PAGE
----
Lamphun Province, 8 November 2023 – Hailing from a small village in eastern Myanmar, 33-year-old Boon has spent almost half of his life working in the agricultural sector in northern Thailand. His road to get there was riddled with difficulties going back to his childhood. His parents separated when he was young, leaving him under the care of his father while his mother migrated to work in Thailand.

Without having a chance to complete his higher education, Boon had to leave his village and become a monk at a temple up town. The experience was short-lived as conflict later broke out in the region, leaving him no choice but to move back home. As the conflict continued to escalate, it adversely affected the economy in Myanmar, leading to widespread economic stagnation and soaring unemployment rates.

Determined to pursue a better life free from fear and poverty, Boon joined his mother in Thailand, where she was a daily worker, taking up menial jobs to survive. Working in a field plucking longan and guavas not only allowed Boon to earn a stable income and support his mother but also brought him closer to migrant communities striving to improve their livelihoods. However, being in a foreign country with an unfamiliar language comes with its own set of challenges.

“Lack of access to information on labour rights and migration processes is what drives many migrant workers like us to go through broker channels – leading to debt and exploitation,” says Boon as he gears up for the training organized by the International Organization for Migration (IOM) in collaboration with the Human Rights and Development Foundation (HRDF).

Freshly plucked guavas from farms are passed around as he arrives at the training centre, along with 15 other migrant community leaders in Thailand’s Lamphun Province, ready for another day of legal assistance training on labour rights and entitlements as a migrant worker.

“There were days when we did not have enough money to buy clothes. My mother, despite her busy work shifts, would take out time to weave clothes for me,” he recounts fondly. “I was determined to support my mother any way I could.”

Agriculture has historically been the backbone of the Thai economy, while being heavily reliant on migrant workers. Photo: IOM 2022/Javier Vidal

Since 2022, IOM has been supporting government and civil society partners to provide migrant workers with accurate, up-to-date information on labour laws and policies through community outreach and training. Topics covered include safe migration, access to justice and social services, labour rights and entitlements, employment procedures, among many others.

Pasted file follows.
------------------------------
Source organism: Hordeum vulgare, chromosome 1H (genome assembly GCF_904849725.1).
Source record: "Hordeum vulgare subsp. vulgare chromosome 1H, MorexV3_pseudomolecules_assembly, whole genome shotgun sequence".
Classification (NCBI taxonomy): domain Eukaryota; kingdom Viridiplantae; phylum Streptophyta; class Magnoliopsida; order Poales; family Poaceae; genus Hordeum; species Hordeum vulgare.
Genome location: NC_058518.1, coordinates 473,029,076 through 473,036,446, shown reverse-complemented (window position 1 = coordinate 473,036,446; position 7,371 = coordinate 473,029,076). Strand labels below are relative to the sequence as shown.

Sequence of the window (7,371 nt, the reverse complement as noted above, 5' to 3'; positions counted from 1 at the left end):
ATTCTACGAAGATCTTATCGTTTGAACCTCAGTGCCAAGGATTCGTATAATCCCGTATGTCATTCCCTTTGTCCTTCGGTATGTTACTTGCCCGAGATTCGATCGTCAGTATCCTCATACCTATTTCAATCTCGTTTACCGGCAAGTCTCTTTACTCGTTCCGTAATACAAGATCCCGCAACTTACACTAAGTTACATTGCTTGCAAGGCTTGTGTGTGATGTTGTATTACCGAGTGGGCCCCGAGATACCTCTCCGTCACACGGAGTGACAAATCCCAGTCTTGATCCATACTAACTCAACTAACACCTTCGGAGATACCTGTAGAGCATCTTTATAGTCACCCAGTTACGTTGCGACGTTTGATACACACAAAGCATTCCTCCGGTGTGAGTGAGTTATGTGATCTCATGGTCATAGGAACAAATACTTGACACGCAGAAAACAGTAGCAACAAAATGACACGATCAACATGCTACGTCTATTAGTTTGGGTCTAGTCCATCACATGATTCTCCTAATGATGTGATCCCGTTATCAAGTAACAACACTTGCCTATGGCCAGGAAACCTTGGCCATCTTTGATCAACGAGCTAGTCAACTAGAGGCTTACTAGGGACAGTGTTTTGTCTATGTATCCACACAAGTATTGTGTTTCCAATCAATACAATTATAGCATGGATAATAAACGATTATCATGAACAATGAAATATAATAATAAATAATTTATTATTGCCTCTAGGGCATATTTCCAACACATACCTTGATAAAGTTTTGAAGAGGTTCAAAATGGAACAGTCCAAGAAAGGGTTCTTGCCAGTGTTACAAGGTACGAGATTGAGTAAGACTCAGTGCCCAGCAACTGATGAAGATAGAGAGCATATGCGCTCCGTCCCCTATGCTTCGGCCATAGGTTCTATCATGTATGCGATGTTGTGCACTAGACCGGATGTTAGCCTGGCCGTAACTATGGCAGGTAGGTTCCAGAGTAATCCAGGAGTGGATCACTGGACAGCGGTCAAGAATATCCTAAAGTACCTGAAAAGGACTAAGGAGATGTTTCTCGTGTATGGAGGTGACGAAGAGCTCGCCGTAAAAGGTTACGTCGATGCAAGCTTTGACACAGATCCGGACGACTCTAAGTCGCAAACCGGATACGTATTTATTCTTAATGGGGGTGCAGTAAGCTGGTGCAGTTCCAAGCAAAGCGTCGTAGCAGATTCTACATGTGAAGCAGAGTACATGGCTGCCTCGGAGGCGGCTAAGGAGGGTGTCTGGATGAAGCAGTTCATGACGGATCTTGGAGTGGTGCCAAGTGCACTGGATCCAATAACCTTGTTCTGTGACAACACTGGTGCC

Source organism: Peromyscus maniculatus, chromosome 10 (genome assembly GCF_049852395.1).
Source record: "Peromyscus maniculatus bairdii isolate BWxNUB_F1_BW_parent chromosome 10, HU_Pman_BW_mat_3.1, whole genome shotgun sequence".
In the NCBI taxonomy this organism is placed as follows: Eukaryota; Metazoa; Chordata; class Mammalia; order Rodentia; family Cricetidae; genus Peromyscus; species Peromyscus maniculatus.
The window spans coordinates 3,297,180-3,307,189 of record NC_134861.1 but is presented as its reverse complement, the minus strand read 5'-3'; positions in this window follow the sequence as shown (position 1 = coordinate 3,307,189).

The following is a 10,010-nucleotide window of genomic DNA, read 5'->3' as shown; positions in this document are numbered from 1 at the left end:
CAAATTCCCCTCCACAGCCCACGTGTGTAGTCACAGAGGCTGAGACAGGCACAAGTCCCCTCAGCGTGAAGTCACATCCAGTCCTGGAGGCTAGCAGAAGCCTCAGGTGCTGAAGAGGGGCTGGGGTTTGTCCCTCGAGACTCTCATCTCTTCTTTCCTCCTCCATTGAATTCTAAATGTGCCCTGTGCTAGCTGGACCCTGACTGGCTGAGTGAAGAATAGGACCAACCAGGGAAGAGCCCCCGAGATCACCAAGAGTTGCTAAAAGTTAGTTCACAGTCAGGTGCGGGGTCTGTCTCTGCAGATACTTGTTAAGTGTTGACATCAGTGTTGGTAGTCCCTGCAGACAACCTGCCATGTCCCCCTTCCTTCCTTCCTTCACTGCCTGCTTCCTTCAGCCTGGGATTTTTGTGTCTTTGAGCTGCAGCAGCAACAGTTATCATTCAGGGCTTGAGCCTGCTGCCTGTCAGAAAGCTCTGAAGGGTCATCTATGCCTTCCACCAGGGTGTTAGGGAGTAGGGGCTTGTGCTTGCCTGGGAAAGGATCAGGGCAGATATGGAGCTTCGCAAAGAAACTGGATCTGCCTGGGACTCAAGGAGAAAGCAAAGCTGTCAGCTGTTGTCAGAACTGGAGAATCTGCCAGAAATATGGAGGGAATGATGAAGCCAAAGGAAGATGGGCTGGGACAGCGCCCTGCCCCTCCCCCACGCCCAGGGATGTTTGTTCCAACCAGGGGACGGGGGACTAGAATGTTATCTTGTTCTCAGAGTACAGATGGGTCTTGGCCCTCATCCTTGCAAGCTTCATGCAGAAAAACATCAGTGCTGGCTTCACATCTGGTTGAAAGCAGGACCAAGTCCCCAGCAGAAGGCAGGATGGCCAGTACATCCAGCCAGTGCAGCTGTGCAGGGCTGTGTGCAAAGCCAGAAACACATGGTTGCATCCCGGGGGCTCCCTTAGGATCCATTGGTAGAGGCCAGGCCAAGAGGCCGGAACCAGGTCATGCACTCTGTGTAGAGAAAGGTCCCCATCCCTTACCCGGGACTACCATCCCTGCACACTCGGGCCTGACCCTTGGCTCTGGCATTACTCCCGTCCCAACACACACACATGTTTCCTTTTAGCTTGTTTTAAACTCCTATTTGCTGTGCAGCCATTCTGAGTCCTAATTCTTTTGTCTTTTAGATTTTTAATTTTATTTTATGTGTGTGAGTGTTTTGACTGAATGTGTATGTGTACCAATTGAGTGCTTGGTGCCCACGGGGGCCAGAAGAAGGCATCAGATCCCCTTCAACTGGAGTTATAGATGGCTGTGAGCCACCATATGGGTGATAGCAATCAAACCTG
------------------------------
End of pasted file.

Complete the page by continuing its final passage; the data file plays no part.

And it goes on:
“Understanding labour and migration laws and regulations in any country is complex. But the language barrier adds another layer of difficulty,” he says. “Trainings like these not only help us understand our rights but also encourage us to access justice for rights violations.”

IOM and authorities from the Ministry of Justice engage migrant community leaders in accessing justice funds when reporting grievances. Photo: IOM 2023/Anushma Shrestha

“Migrant workers who experience rights violations face multiple barriers that make it hard to access effective grievance mechanisms. Often, existing mechanisms are not accessible to migrant workers. It is possible that they fear dismissals or deportation when they file a grievance,” said Maximillian Pottler, Head of Labour Mobility and Social Inclusion at IOM Thailand.

“Training migrant workers on how to access and navigate existing grievance mechanisms and where to get support is the first step for them to receive more effective remediation and achieve decent working conditions.”

Having faced legal obstacles when registering for a work permit in Thailand, Boon understands firsthand the risks of losing one’s legal status and the information gaps migrant workers struggle with to work and live in the country.

“We believe that the best way to reach migrant communities is through migrants themselves. Using a Training-of-Trainers (TOT) approach, we train selected migrant community leaders who can then guide other migrants on how and where to seek information and legal assistance,” explains Sai Kyaw Win Mynt, Educational Officer at HRDF.

Boon shares the challenges he faced when registering for a work permit without any help. Photo: IOM 2023/Anushma Shrestha

Boon strongly believes that knowledge has the power to foster self-reliance among migrant workers. “Accurate information and skills help migrant workers not only to understand the root cause of a problem but also identify solutions and take affirmative action in overcoming these barriers,” he says.

He is determined to share his newly acquired knowledge with his fellow community members, so they do not have to go through the same obstacles he experienced and can realize their full potential.

Boon expresses his resolve to continue helping fellow migrants access justice. Photo: IOM 2023/Anushma Shrestha

To date, he has supported five migrant workers in his community on how to register for a work permit extension, regularization and accessing social security funds.

Boon hopes to encourage every migrant worker in his community to become independent, so they can access their rights and seek legal assistance for labour rights violations. As the training wraps up, Boon shares his love for fruit farming and his aspirations to someday open his own guava farm in Myanmar, so he can create more job opportunities in his home country.

IOM Thailand’s community outreach to migrant communities on legal assistance was made possible through funding from the Government of Japan.

This story was written by Anushma Shrestha, IOM’s Associate Communications Officer in Thailand.

SDG 8 - Decent Work and Economic Growth
SDG 10 - Reduced Inequalities
SDG 16 - Peace Justice and Strong Institutions